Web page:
Social interactions among conspecifics are a fundamental and adaptively significant component of the biology of numerous species. Such interactions give rise to group living as well as many of the complex forms of cooperation and conflict that occur within animal groups. Although previous conceptual models have focused on the ecological causes and fitness consequences of variation in social interactions, recent developments in endocrinology, neuroscience, and molecular genetics offer exciting opportunities to develop more integrated research programs that will facilitate new insights into the physiological causes and consequences of social variation. Here, we propose an integrative framework of social behavior that emphasizes relationships between ultimate-level function and proximate-level mechanism, thereby providing a foundation for exploring the full diversity of factors that underlie variation in social interactions, and ultimately sociality. In addition to identifying new model systems for the study of human psychopathologies, this framework provides a mechanistic basis for predicting how social behavior will change in response to environmental variation. We argue that the study of non-model organisms is essential for implementing this integrative model of social behavior because such species can be studied simultaneously in the lab and field, thereby allowing integration of rigorously controlled experimental manipulations with detailed observations of the ecological contexts in which interactions among conspecifics occur.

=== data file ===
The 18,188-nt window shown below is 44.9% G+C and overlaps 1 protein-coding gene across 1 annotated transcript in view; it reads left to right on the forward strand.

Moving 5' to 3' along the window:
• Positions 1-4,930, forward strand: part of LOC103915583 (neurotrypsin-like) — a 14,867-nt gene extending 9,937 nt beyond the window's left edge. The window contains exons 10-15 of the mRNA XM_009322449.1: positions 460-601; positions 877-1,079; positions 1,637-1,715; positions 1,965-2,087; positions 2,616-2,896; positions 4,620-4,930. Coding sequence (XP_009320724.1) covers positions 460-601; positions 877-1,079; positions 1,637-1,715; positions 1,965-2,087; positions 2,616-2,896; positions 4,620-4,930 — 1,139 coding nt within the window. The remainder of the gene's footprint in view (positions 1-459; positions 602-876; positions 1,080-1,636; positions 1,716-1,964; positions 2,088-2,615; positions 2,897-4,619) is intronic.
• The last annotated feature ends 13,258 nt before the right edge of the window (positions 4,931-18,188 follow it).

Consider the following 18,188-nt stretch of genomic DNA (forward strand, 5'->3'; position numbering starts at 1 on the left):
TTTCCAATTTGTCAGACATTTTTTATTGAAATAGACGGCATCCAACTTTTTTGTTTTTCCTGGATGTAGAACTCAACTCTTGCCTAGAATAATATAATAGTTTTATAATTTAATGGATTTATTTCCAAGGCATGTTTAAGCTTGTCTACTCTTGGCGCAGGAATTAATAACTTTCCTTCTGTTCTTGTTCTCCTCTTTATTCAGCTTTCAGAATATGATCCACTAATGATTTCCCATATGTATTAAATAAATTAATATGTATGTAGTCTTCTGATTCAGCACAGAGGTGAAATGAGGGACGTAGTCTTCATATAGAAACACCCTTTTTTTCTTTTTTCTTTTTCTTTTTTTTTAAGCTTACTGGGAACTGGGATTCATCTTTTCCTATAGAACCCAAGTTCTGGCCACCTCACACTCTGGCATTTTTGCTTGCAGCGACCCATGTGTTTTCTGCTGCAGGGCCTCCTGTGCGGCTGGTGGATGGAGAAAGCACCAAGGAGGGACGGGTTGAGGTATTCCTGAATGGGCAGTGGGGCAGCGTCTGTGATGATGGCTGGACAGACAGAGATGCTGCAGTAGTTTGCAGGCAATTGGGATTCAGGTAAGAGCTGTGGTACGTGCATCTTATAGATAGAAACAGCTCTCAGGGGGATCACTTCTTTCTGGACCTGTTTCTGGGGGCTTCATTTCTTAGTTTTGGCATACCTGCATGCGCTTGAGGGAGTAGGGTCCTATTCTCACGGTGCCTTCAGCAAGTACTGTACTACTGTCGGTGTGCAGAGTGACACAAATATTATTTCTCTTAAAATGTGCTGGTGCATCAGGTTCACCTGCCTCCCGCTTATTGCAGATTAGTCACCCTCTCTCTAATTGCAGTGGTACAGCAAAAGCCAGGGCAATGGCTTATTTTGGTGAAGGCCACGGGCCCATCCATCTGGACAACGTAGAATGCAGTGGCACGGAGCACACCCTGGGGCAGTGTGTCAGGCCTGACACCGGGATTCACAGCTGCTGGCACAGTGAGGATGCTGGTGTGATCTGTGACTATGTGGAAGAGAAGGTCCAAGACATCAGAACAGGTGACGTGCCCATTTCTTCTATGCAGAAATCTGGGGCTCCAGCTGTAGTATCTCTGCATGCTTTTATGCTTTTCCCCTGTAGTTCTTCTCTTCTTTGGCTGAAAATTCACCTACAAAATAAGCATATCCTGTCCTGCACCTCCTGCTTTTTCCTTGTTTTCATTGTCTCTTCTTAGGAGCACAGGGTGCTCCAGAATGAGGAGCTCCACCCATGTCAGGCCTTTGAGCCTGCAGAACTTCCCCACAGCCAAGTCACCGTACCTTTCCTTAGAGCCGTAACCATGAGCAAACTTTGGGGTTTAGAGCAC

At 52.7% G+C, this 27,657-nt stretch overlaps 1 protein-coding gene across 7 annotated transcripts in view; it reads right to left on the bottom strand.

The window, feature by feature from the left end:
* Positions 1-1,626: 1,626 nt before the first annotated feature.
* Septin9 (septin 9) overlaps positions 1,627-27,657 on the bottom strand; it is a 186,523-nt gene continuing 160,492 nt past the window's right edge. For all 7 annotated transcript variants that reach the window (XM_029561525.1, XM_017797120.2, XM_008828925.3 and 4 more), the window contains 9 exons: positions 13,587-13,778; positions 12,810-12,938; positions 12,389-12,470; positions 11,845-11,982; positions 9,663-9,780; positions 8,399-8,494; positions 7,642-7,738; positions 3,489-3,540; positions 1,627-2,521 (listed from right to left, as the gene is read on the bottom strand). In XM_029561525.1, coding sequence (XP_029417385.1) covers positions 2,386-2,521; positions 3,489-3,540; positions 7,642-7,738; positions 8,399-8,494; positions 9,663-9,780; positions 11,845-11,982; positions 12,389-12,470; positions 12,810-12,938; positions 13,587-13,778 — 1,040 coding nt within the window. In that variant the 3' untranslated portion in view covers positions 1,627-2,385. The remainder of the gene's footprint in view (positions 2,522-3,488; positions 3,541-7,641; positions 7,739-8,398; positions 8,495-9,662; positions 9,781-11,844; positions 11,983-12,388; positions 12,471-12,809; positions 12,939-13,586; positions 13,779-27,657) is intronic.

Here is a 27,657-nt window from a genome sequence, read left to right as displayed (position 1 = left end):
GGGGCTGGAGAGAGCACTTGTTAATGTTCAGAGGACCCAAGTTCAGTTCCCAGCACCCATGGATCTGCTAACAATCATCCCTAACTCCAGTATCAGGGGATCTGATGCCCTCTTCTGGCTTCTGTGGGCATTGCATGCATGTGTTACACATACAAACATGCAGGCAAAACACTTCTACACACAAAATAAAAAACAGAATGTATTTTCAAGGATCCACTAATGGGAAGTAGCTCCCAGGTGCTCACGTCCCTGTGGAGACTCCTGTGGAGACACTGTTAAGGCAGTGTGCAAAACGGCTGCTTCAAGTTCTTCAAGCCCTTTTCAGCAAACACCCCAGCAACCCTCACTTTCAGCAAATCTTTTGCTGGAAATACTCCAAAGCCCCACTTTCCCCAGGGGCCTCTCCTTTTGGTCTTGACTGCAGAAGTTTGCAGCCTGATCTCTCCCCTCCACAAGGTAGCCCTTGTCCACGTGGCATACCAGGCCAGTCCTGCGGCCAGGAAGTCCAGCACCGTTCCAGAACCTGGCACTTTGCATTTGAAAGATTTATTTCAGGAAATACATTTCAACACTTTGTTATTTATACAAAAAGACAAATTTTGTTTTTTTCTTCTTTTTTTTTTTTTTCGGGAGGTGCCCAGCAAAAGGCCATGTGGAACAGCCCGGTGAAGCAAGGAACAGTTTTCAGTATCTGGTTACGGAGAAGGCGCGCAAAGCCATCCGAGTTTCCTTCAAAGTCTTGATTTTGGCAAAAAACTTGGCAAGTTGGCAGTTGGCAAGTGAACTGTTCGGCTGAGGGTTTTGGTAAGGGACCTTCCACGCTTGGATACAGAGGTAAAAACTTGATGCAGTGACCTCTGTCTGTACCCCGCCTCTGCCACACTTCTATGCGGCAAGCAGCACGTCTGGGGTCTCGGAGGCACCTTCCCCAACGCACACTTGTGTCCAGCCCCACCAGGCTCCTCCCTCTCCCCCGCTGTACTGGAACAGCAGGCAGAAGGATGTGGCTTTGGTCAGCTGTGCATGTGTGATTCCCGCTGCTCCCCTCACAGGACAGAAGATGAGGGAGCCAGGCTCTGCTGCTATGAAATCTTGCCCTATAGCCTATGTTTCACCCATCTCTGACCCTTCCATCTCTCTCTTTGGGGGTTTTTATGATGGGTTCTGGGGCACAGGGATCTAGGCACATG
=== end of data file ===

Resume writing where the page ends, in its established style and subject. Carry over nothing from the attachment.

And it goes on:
- Behavioral genetics
- Behavioral neuroendocrinology
- Integrative models of social behavior
- Model systems